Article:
I can hear so many friends saying “but I can’t…” or “I have to…” Yes, you can, and no you don’t have to. It’s amazing how freeing it is to recognize that we are not required to do everything others think (or we think others think) we “ought” to do. Our commitment is to God first and it is clearly not His will that we be harried, hassled, and always in a hurry. With God ALL things are possible — even managing our own schedules.

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41But as they came closer to Jerusalem and Jesus saw the city ahead, he began to cry. 42“I wish that even today you would find the way of peace. But now it is too late, and peace is hidden from you. 43Before long your enemies will build ramparts against your walls and encircle you and close in on you. 44They will crush you to the ground, and your children with you. Your enemies will not leave a single stone in place, because you have rejected the opportunity God offered you.”  Luke 19: 41-44, NLT

“Because you have rejected the opportunity God offered you.” The NRSV says it this way: “because you did not recognize the time of your visitation from God.”

Our God is such a gracious God. One who is not slow to act, but gives ample time for people to repent. And yet a time comes when the window of opportunity closes, when the visitation from God leaves. Lord, I don’t want to miss that opportunity. I don’t want to allow that visitation to go unrecognized.

The things that might cause me to do so are largely summed up in the busyness of life. Lord, help me to get away with You. Lord, thank you for helping me keep our weekly appointment.

The more busy I get, the less I am able to truly hear those around me, let alone God. Think about it…when was the last time you misunderstood your child or husband or friend simply because you were too busy to hear the whole story, both what was said and what was left unsaid?

Lord, save me from the self-absorption that comes with busyness.

A friend sent me an e-mail recently. You know, one of those that is passed around to everyone and many people find a blessing while others only find it annoying. (I fall somewhere in-between, depending on how busy I am!) Anyway, this one included a quote that I thought was worth saving and it relates here: “God whispers in your soul and speaks to your mind. Sometimes when you don’t have time to listen, He has to throw a brick at you. It’s your choice: Listen to the whisper or wait for the brick.”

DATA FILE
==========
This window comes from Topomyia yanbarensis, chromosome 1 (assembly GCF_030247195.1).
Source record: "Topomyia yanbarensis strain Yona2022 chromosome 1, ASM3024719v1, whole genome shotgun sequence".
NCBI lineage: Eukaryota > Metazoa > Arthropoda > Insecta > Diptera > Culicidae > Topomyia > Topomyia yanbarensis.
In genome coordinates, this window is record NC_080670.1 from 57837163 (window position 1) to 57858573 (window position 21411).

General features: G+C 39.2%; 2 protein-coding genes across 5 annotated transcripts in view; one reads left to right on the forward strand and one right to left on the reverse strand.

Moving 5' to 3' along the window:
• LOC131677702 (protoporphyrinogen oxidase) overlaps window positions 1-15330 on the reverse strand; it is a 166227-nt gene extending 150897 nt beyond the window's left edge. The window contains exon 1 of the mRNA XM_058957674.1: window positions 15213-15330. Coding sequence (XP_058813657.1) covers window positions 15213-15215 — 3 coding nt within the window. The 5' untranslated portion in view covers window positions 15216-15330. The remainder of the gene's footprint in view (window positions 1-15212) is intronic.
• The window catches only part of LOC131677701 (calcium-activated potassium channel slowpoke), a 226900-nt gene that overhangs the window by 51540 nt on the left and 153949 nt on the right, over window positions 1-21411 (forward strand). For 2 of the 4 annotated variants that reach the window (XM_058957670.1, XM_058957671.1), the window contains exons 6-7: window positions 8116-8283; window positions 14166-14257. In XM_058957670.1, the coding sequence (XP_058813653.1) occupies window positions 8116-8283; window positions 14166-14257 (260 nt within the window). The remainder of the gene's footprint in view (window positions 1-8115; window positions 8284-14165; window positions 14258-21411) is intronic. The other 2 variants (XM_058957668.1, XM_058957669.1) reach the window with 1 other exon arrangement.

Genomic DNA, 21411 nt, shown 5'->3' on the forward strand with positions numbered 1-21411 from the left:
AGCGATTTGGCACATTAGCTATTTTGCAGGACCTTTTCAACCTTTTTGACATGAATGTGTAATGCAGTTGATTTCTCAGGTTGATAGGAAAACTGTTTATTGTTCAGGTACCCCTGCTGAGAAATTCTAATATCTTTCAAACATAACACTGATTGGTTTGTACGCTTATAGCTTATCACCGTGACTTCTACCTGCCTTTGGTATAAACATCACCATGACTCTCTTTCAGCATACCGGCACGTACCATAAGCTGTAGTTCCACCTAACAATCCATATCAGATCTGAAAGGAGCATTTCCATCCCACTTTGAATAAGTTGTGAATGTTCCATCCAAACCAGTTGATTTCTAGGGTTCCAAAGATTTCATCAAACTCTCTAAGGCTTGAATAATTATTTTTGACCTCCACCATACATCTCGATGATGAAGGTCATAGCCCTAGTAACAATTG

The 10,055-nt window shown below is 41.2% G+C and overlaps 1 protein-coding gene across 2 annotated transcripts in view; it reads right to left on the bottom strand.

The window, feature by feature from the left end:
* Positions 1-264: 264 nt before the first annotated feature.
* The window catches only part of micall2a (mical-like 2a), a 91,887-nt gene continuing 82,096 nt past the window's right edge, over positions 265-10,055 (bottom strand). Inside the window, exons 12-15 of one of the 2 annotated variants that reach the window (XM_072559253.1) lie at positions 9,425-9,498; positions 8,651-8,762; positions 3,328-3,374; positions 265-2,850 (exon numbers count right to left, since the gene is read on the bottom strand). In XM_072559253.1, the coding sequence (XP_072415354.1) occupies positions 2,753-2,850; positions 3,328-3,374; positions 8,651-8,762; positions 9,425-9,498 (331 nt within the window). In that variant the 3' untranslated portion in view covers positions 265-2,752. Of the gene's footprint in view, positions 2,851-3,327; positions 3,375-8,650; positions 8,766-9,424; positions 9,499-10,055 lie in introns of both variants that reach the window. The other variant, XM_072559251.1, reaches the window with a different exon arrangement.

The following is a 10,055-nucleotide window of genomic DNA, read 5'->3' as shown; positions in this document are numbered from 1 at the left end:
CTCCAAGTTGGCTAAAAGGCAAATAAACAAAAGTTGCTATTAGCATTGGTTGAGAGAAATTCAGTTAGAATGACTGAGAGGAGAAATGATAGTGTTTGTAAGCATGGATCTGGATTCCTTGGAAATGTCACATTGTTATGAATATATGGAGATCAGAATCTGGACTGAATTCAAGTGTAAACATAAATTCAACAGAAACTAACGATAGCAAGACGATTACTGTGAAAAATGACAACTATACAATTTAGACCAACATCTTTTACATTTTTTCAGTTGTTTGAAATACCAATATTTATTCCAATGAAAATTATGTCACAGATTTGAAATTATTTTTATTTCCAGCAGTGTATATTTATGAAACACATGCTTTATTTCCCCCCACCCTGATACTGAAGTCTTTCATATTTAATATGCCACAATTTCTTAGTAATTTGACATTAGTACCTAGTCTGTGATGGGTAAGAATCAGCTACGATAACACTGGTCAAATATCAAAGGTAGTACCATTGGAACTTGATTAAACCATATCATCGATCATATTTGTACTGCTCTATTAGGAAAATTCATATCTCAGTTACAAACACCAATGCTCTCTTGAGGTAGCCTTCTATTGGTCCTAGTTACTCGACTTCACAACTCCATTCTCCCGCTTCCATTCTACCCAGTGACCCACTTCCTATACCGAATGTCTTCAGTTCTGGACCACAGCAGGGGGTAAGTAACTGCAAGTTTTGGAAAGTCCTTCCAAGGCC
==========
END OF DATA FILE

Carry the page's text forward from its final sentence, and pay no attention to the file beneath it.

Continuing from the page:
Listening for the whisper is listening for God’s visitation, watching for His opportunities. Lord, open my ears and my eyes to hear and see You in my world today.

Watch for tomorrow’s blog for more from this passage.

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  One of the things on my prayer list is “what God wants from my life.” I added it one day when I was seeking God about what I should be doing to serve Him. It’s been on the list for a long time. As I was praying the other day, I came to that item and what screamed in my brain was “to love Him.” What God wants from my life is for me to love Him. (Micah 6:8 comes to mind here.)

As I thought about it further, I realized that He’s satisfied with that (i.e., loving Him), but I’m not…and that took me back to the blog of a few weeks ago (Are You Satisfied?)…when God asked me if I was satisfied with Him. Not with serving Him, but with Him. Am I satisfied with Him if it’s all I have or all I do?

I’m a “do-er.” I’m a “get-involved” kind of person. I’m a “let’s throw out some ideas, pray about them, then do something” kind of girl. (And I’m ashamed to admit it, but sometimes I forget about the “pray about it” part.)

So being satisfied with God and God alone is hard. It’s difficult for me to be “satisfied” if I don’t experience accomplishment. And accomplishment has always come from action. I don’t know yet how to connect the positiveness I get inside from experiencing accomplishment with being satisfied with God alone.

My gut reaction is to say “OK, my new goal is to develop a plan for being satisfied with God. That will (1) lead to being satisfied with God, and (2) give me a sense of accomplishment.” Somehow, I don’t think that gets me where I want to go.

But God made me the way I am and He loves me the way I am – a planner and a do-er and a lover of God. How do I reconcile the three? Do they need to be reconciled? I don’t know. But I do know that both God and I want me to be more satisfied with Him and Him alone and have less of a need to experience a sense of accomplishment. (While not becoming lazy in the process… because quite frankly it’s really easy for me to get lazy.)

I think spiritual disciplines like meditation are called for! So my new goal is practice meditation? Oops, there that goal reflex again.

I also think that worship transcends this argument. I am fully satisfied with God in times of intimate worship. No need for accomplishment. Just being with Him satisfies. But then I get back to my “real life” and my achievement orientation kicks in.